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Working with systemd timers

Publication Date: 09/24/2021

1 Environment

  • File Name: task-create-systemd-timers.xml
  • ID: environment-systemd-timers

This document applies to the following products and product versions:

  • SUSE Linux Enterprise Server 15 SP3, 15 SP2, 15 SP1, 15 GA, 12 SP5, 12 SP4, 12 SP3

  • SUSE Linux Enterprise Server for SAP Applications 15 SP3, 15 SP2, 15 SP1, 15 GA, 12 SP5, 12 SP4, 12 SP3

  • SUSE Linux Enterprise High Availability Extension 15 SP3, 15 SP2, 15 SP1, 15 GA, 12 SP5, 12 SP4, 12 SP3

  • SUSE Linux Enterprise High Performance Computing 15 SP3, 15 SP2, 15 SP1, 15 GA

  • SUSE Linux Enterprise Desktop 15 SP3, 15 SP2, 15 SP1, 15 GA, 12 SP5, 12 SP4, 12 SP3

  • SUSE Linux Enterprise Real Time 15 SP3, 15 SP2, 15 SP1, 15 GA, 12 SP5, 12 SP4, 12 SP3

2 Introduction

  • File Name: task-create-systemd-timers.xml
  • ID: no ID found

From running a backup script at regular intervals to starting a specific process as soon as the machine boots, there are plenty of tasks that require scheduling on a Linux system. cron has long been the go-to tool for all scheduling needs, but the switch to systemd introduced another way to schedule tasks: systemd timer units.

Similar to cron, systemd timer units provide a mechanism for scheduling jobs on Linux. Following the instruction below, you can learn how to create a systemd timer.

3 Requirements

  • File Name: task-create-systemd-timers.xml
  • ID: no ID found
  • Basic understanding of systemd.

  • Root privileges.

4 Creating a systemd timer

  • File Name: task-create-systemd-timers.xml
  • ID: no ID found

The following procedure describes how to set up a timer that triggers the helloworld.sh shell script.

Procedure 1: Creating a systemd timer
  1. Before you set up a systemd timer unit, you need to create a systemd service unit that controls the shell script. To do this, open a new text file for editing and add the following service unit definition:

    [Unit]
    Description="Hello World script"
    
    [Service]
    ExecStart=/usr/local/bin/helloworld.sh
  2. Save the file under the name helloworld.service in the directory /etc/systemd/system/.

  3. Open a new text file for editing and add the following timer definition:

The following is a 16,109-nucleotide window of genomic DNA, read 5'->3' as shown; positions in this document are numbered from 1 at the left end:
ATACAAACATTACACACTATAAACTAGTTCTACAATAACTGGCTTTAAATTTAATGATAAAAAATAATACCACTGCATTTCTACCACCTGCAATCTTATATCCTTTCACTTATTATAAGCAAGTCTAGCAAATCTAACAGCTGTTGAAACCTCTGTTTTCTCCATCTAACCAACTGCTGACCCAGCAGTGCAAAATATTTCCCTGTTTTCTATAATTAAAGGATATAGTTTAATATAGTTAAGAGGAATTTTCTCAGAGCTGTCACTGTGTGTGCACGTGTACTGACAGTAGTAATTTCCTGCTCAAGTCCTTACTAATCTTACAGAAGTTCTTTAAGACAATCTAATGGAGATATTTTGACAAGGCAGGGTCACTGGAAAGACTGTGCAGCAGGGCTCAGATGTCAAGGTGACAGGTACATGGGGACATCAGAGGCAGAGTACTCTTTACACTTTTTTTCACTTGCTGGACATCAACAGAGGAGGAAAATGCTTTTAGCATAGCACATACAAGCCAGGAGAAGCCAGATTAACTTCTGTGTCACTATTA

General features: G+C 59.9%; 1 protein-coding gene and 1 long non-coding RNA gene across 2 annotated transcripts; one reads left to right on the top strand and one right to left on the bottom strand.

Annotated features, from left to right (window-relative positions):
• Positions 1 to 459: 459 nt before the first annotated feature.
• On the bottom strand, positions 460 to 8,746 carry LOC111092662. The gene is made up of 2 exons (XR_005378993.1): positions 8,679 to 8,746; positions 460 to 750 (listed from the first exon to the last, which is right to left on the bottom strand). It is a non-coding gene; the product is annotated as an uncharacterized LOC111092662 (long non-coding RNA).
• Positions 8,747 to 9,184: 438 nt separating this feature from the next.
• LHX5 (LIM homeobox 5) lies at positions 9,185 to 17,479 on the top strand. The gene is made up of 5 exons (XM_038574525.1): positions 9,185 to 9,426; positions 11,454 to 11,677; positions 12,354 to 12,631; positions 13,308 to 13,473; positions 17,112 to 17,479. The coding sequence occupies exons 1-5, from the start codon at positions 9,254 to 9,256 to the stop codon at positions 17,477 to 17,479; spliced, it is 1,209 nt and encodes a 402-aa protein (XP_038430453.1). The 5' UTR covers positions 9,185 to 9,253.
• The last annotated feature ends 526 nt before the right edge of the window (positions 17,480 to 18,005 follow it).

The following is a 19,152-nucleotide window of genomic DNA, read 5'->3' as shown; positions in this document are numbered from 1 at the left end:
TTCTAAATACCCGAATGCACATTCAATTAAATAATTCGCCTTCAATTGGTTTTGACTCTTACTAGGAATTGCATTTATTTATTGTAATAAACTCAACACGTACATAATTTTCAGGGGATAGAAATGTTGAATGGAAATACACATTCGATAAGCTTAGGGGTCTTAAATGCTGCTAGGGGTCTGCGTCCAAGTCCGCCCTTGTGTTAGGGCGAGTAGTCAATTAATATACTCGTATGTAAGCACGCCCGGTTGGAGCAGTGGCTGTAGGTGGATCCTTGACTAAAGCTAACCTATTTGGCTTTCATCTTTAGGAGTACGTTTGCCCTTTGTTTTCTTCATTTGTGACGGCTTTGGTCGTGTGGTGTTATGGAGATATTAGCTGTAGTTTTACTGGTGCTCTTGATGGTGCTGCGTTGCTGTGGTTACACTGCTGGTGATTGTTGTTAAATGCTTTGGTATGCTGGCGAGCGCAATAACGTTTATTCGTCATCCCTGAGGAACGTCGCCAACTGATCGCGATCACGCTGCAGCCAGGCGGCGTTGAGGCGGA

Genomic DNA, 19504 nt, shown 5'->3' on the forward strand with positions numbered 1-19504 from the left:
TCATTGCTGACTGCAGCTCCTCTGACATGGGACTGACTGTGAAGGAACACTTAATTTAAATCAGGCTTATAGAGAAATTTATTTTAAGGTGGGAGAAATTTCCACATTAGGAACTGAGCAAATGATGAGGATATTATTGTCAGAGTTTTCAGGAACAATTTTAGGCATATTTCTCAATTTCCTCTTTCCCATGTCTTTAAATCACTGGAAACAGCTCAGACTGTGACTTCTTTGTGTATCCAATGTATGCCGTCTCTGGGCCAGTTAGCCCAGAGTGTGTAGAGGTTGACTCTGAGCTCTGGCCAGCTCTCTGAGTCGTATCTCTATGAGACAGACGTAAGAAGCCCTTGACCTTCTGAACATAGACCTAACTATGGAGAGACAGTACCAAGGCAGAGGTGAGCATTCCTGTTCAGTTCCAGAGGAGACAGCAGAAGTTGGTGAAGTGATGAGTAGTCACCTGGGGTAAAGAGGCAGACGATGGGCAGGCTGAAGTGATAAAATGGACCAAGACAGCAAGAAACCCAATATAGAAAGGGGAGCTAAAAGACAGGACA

[Unit]
    Description="Run Hello World script"
    
    [Timer]
    OnBootSec=5min
    OnUnitActiveSec=24h
    Unit=helloworld.service
    
    [Install]
    WantedBy=multi-user.target

    The [Timer] section in the example above specifies what service to trigger (helloworld.service) and when to trigger it. In this case, the option OnBootSec specifies a monotonic timer that triggers the service five minutes after the system boot, while the option OnUnitActiveSec triggers the service 24 hours after the service has been activated (that is, the timer will trigger the service once a day). Finally the option WantedBy specifies that the timer should start when the system has reached the multi-user target.

  4. Save the timer unit file under the name helloworld.timer in the /etc/systemd/system/ directory. To check the correctness of the created unit files, run the following command:

    tux > sudo  systemd-analyze verify /etc/systemd/system/helloworld.*

    If the command returns no output, the files have passed the verification successfully.

  5. To start the timer, use the command sudo systemctl start helloworld.timer. To enable the timer on boot, run the command sudo systemctl enable helloworld.timer.

5 Troubleshooting

  • File Name: task-create-systemd-timers.xml
  • ID: no ID found

The best way to make sure that you catch all issues beforehand, is to verify systemd timer units before enabling them. Running the systemd-analyze verify command can help you to identify and fix potential problems.

6 Next steps

  • File Name: task-create-systemd-timers.xml
  • ID: no ID found
  • Learn more about systemd

7 Related topics

  • File Name: task-create-systemd-timers.xml
  • ID: no ID found
  • systemd conceptual overview

  • Creating and managing systemd service units

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